On Wednesday, March 16, 2011 at 8:30pm, Gary and Laura Maurer Concert Hall, 4544 N Lincoln Ave, Chicago | Purchase Tickets
“No one my age speaks Ladino. People who speak Ladino are in their sixties and seventies. Two generations from now, when those people die, it will not survive”. Yasmin Levy, the beautiful and talented Israeli singer-songwriter with an enormous international following, is speaking with me passionately of the possibility of preserving Ladino culture and its language through her music. This language, also known as Judeo-Spanish, was originally taken with them by Sephardic Jews after their expulsion from Spain in 1492. As they spread throughout the world, their medieval Spanish fused with Hebrew, Arabic, Greek, Portuguese and other tongues. Today it is spoken by fewer than 200,000 people and has been named an endangered language by UNESCO.
Levy’s recent fourth album, “Sentir”, continues her innovative artistic tradition of taking Ladino songs as well as original compositions and infusing them not only with oriental elements (her own ancestors are Turkish) but delivering them via flamenco vocals and rhythms. The flamenco side of her music emerged out of an affinity for Spain that began when she learned Spanish at age 17 and flourished a few years lager when she returned to Seville to learn flamenco song. Flamenco suited her artistic vision perfectly, Levy says: “The way people sing Ladino was boring. Beautiful but too nice, too gentle, almost fragile. I always missed the passion”.
The passionate, raw delivery of Ladino songs made Levy’s first album quite controversial, as she had modified music that she describes as being “holy to many people”. The controversy ensued not only due to her mixing in Flamenco, a genre with marked Moorish influences, but the fact her family history had created a much different set of expectations … “because I am the daughter of my father,” she comments. Her father, Yitzhak, as a composer, cantor and head of the Ladino Department at Israel’s national radio station, had devoted his life to documenting and preserving Ladino musical traditions.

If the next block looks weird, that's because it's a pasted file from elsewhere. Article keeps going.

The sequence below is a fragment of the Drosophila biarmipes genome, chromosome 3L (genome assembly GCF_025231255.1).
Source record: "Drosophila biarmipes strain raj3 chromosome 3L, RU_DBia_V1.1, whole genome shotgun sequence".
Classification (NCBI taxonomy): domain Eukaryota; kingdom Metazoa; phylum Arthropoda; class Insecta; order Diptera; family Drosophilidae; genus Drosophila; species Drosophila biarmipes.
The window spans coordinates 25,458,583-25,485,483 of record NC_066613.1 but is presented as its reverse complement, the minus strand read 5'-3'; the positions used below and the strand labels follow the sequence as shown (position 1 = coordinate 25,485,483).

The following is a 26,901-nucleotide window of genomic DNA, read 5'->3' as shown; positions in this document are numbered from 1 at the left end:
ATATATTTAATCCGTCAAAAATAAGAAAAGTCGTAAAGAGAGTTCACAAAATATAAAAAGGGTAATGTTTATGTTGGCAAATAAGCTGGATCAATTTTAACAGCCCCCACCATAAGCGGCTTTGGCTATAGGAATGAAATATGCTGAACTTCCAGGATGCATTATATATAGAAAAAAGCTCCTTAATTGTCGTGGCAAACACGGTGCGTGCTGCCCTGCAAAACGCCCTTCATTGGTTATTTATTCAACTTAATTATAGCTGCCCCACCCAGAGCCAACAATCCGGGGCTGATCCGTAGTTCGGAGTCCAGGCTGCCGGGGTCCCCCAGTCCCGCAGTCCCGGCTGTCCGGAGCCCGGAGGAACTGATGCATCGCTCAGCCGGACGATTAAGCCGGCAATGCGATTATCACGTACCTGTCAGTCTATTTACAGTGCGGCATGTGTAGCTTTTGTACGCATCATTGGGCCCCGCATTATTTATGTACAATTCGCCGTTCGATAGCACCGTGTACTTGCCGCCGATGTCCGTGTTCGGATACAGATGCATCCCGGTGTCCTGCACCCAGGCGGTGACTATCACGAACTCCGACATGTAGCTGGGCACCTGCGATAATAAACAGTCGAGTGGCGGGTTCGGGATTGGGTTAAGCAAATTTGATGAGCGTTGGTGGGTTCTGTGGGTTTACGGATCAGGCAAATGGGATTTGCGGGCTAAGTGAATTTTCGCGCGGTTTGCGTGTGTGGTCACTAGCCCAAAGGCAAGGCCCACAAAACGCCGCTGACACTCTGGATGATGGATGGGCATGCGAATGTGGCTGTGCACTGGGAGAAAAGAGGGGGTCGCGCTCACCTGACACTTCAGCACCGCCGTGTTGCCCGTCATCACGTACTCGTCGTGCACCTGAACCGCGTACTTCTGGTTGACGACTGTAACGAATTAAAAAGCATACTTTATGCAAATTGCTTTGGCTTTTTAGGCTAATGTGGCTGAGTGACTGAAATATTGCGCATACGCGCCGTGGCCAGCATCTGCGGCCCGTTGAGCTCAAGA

Levy adds that after an initial tumultuous reaction, her work is now garnering enormous support from the community: “People are happy I am doing these fusions. I understand that it is very important for their job to keep singing those songs in a traditional way for traditional people, but my job is to take those songs to people who don’t speak the language, and to young people”.
She considers it invaluable to spread Ladino culture and language through the music, as there are no schools where the traditions can be learned – the songs have been passed from generation to generation, and usually from mother singing to child.
Yitzhak died when she was just a year old, but in her latest CD, she sings with him in a virtual duet of a traditional song called “Una Pastora”. She translates the lyrics for me, which tell the story of a lover who returns from being away to find his beautiful maiden with another. He nevertheless vows to love her for the rest of his life, even though she has forgotten him. In much the same way, the passion in Levy’s music may ensure that Ladino culture is loved and its language remembered long after its speakers are forgotten.